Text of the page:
History of 3D Printing
3D printing technology has been around since the 1970s, but has recently gained momentum in the past few years for its dramatic impact on engineering, research, and medical industries around the globe. As the technology grew, 3D printers and the required materials became more affordable and more accessible hobbyists, small businesses, and even in K-12 classrooms. Now more than ever, the 3D printing community is thriving! So what is 3D printing all about and how do some of the main processes work?
There are numerous types of 3D printers that range from low-cost plug-and-play desktop 3D printers, to industrial $100k+ machines. There are two main processes used among desktop 3D printers, Fused Deposition Modeling (FDM) and Stereolithography (SLA). Although they both serve to create a physical product from a 3D model, these technologies work quite differently. Let’s look at the main ways in which FDM and SLA 3D printers differ.
FDM stands for Fused Deposition Modeling, which simply means that material is deposited in single layers that fuse together to create a 3D object.
How it works:
- A 3D model file (usually a .STL or .OBJ) is imported into a program called a slicer. MatterControl and Cura are great examples of slicer programs. This program will “slice” the object into single layers and create gcode that tells the printer where to move and also controls parameters like print speed and temperature.
- Gcode (the language that the 3D printer understands) is sent to the machine.
- The printing nozzle heats and melts filament that’s pushed through the nozzle from the extrusion system.
- The object is built layer by layer with each successive layer fusing on top of the one below it until the 3D object is complete
Pros and Cons of FDM 3D Printing
FDM printing is one of the most popular forms of 3D printing for home use. The mechanisms are simple and this allows FDM printers to exist in an affordable price range, typically between $200 and $6,000.
One of the major benefits of FDM 3D printers is the number of materials available to choose from – there are hundreds of materials available, ranging from simple, everyday materials, to advanced composites used in the automotive and aerospace industries.
PLA filament is the most well-known and used material – it’s known for its ease-of-use, as well as coming in a wide variety of colors. Pinshape recommends MatterHackers MH Build Series PLA for the amazing price, as well as their helpful guide for using the material. As FDM 3D printing evolved so did the materials’ physical capabilities – now, any desktop FDM 3D printer is capable of printing with advanced materials – some are ready to use on your 3D printer right out of the box, while others just require a few minor upgrades.
Many industries, such as aerospace, automotive, and other manufacturers, are using FDM 3D printers to create strong, functional components. Anything from custom jigs and fixtures to end-use parts are being created on manufacturing floors daily, making FDM 3D printers an exceptional tool for any maker, engineer, or designer to use.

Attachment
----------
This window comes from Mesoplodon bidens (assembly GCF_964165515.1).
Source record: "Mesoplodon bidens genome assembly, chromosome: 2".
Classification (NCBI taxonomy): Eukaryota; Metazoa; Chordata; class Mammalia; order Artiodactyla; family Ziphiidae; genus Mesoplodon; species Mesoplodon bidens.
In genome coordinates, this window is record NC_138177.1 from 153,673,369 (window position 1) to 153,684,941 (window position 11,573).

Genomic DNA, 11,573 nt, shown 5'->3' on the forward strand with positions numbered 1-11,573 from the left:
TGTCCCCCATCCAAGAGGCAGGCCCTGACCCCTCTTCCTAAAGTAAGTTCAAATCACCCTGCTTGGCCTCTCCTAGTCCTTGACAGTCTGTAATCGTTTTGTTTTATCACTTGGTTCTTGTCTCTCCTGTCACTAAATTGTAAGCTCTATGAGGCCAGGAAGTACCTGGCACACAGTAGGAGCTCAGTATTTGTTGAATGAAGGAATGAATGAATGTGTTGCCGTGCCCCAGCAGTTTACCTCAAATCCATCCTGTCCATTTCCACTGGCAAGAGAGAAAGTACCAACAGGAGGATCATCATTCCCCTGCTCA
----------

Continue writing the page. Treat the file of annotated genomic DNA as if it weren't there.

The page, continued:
Stereolithography (SLA) printing was first invented in the 1980’s and works by curing resin with light. The light solidifies a liquid resin via a process called photo-polymerization and builds objects layer by layer.
Laser SLA 3D Printing
How it Works
- The 3D Model is imported into a slicing program.
- A tank is filled with liquid photopolymer resin
- A build platform lowers into the tank and one layer of the design is traced by a UV laser. The laser is positioned using galvanometers which are sets of mirrors that rotate and reflect the laser.
- The liquid resin hardens into a solid creating a single layer of the object. This process is repeated and the build platform raises until the object completes.
Pros and Cons of SLA 3D Printing
SLA 3D printers are known for their ability to create highly detailed and intricate designs. The resulting objects can be used for a variety of professional and functional applications. SLA can also be used with a variety of different kinds of resin which will produce objects of different physical and aesthetic properties. For example, tough resins can be used for applications where a high degree of strength and mechanical resistance are needed.
Both SLA and FDM 3D Printers are capable of producing amazingly strong and detailed 3D printed parts. But how do you know which 3D printer is right for you? That question entirely depends on what you are looking to create. If you are printing small, highly detailed parts, you might want to consider an SLA 3D printer. If you want to print larger and with a wider variety of materials, you might want to consider an FDM 3D printer.
With so many 3D printer options available, it can be a little overwhelming at times to decide which one is best for you. Pinshape recommends contacting the Pros at MatterHackers – they have tons of options and will ask the right questions to help steer you in a more defined direction to find your dream 3D printer.